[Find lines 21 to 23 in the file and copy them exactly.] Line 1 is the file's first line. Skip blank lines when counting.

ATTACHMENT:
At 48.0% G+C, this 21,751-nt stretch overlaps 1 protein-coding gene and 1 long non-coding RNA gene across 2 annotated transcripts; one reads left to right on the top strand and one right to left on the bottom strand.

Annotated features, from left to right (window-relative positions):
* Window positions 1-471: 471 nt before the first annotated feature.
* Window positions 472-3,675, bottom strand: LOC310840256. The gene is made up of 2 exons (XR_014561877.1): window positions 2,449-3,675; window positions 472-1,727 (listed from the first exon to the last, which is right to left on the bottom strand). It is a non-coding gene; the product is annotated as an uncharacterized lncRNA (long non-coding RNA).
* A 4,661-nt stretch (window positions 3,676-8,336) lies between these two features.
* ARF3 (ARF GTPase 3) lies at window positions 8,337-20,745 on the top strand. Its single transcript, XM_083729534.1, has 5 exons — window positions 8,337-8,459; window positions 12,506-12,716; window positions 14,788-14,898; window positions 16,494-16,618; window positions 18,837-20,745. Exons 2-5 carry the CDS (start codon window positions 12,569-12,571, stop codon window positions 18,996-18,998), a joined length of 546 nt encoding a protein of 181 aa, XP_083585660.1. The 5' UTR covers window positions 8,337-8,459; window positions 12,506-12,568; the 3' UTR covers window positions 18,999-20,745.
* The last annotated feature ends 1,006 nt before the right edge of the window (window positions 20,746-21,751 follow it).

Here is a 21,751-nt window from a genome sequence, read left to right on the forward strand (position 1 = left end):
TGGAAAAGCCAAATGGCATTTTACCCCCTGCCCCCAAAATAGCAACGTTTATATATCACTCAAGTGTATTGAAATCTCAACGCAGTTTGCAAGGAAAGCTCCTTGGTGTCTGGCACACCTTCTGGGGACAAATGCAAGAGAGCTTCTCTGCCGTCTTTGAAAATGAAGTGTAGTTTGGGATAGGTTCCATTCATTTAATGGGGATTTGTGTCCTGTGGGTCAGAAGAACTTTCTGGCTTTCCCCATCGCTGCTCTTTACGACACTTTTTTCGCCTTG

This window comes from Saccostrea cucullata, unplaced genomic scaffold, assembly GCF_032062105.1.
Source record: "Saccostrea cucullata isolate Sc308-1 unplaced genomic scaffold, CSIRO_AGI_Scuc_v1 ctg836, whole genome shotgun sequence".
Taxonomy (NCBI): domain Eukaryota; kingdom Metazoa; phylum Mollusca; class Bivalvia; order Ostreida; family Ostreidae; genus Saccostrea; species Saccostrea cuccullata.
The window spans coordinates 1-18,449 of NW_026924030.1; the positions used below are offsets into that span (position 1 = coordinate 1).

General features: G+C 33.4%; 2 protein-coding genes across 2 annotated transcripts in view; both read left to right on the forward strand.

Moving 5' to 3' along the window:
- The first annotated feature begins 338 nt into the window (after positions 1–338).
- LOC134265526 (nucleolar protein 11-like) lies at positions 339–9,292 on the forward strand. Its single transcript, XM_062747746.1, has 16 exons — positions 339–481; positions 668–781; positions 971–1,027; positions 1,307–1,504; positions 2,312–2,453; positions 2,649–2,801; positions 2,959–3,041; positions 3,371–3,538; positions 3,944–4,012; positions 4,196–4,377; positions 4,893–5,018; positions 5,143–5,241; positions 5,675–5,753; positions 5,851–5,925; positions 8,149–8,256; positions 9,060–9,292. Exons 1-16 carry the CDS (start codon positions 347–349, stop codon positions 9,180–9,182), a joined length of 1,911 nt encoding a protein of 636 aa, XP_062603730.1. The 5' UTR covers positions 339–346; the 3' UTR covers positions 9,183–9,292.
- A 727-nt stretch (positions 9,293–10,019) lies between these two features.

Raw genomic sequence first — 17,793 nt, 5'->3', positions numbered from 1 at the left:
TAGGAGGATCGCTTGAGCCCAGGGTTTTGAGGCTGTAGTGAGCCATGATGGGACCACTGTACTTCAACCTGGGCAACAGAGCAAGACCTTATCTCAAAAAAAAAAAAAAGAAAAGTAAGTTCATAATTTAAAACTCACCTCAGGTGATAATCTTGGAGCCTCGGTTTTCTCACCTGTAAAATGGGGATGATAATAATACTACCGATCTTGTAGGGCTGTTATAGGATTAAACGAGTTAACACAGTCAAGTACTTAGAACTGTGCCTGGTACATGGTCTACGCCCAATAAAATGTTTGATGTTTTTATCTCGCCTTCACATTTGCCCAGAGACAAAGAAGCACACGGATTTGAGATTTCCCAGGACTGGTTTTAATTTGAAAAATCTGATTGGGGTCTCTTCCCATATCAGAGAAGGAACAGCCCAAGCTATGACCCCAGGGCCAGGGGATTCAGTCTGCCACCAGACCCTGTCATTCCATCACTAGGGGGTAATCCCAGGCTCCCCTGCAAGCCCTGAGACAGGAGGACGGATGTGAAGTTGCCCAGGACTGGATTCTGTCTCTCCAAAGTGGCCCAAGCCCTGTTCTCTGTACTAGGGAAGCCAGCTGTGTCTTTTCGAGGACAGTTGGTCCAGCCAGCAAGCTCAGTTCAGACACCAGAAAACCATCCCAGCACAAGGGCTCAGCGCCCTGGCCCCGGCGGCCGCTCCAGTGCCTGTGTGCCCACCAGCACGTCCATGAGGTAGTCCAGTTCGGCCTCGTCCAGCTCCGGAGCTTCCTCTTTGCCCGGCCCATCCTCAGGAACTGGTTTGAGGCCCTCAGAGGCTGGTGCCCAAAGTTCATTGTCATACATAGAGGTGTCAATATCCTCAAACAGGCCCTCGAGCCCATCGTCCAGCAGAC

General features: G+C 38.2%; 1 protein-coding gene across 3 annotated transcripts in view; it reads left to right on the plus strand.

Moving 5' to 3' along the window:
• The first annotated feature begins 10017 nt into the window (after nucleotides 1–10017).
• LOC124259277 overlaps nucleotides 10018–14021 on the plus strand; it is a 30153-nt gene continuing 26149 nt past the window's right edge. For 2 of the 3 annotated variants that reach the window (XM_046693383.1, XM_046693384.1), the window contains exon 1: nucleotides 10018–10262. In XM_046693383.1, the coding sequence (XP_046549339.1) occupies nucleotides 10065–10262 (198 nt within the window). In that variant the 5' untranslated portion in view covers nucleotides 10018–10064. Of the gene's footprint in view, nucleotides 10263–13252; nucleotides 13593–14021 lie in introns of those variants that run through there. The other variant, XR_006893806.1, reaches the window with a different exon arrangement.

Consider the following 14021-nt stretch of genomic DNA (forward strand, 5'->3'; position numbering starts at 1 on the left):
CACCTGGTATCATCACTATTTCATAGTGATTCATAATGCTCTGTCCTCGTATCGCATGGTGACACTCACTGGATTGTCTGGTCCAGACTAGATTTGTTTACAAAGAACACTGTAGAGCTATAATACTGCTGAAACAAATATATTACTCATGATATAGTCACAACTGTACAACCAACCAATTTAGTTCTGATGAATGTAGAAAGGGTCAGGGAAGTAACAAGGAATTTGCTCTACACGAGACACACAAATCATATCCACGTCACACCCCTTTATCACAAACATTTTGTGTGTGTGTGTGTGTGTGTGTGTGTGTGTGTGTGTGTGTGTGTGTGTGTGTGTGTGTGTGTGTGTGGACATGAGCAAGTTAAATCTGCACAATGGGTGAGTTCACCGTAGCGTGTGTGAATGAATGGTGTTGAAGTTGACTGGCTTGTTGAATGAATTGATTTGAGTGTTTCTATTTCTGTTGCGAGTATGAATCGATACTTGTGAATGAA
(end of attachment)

General features: G+C 38.2%; 1 protein-coding gene across 3 annotated transcripts in view; it reads left to right on the plus strand.

Moving 5' to 3' along the window:
• The first annotated feature begins 10017 nt into the window (after nucleotides 1–10017).